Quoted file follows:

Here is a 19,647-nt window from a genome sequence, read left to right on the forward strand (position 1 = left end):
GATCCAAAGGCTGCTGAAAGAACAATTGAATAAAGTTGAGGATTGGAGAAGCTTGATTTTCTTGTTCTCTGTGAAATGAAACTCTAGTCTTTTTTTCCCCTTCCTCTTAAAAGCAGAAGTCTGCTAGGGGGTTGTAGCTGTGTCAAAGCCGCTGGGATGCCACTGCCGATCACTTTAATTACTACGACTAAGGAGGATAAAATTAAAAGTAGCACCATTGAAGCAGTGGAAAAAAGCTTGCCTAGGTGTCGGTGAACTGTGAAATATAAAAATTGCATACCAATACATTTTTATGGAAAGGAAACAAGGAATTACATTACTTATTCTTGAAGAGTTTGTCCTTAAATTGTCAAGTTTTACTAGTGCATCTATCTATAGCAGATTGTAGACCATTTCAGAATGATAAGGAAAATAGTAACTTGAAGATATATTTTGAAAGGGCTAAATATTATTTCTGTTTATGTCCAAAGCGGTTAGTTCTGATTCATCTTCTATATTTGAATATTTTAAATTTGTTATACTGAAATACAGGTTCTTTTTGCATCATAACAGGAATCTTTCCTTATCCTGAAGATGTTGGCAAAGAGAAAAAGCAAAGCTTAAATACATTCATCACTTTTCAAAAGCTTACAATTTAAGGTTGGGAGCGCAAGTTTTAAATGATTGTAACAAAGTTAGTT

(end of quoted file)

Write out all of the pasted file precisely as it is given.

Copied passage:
Here is a 19,647-nt window from a genome sequence, read left to right on the forward strand (position 1 = left end):
GATCCAAAGGCTGCTGAAAGAACAATTGAATAAAGTTGAGGATTGGAGAAGCTTGATTTTCTTGTTCTCTGTGAAATGAAACTCTAGTCTTTTTTTCCCCTTCCTCTTAAAAGCAGAAGTCTGCTAGGGGGTTGTAGCTGTGTCAAAGCCGCTGGGATGCCACTGCCGATCACTTTAATTACTACGACTAAGGAGGATAAAATTAAAAGTAGCACCATTGAAGCAGTGGAAAAAAGCTTGCCTAGGTGTCGGTGAACTGTGAAATATAAAAATTGCATACCAATACATTTTTATGGAAAGGAAACAAGGAATTACATTACTTATTCTTGAAGAGTTTGTCCTTAAATTGTCAAGTTTTACTAGTGCATCTATCTATAGCAGATTGTAGACCATTTCAGAATGATAAGGAAAATAGTAACTTGAAGATATATTTTGAAAGGGCTAAATATTATTTCTGTTTATGTCCAAAGCGGTTAGTTCTGATTCATCTTCTATATTTGAATATTTTAAATTTGTTATACTGAAATACAGGTTCTTTTTGCATCATAACAGGAATCTTTCCTTATCCTGAAGATGTTGGCAAAGAGAAAAAGCAAAGCTTAAATACATTCATCACTTTTCAAAAGCTTACAATTTAAGGTTGGGAGCGCAAGTTTTAAATGATTGTAACAAAGTTAGTT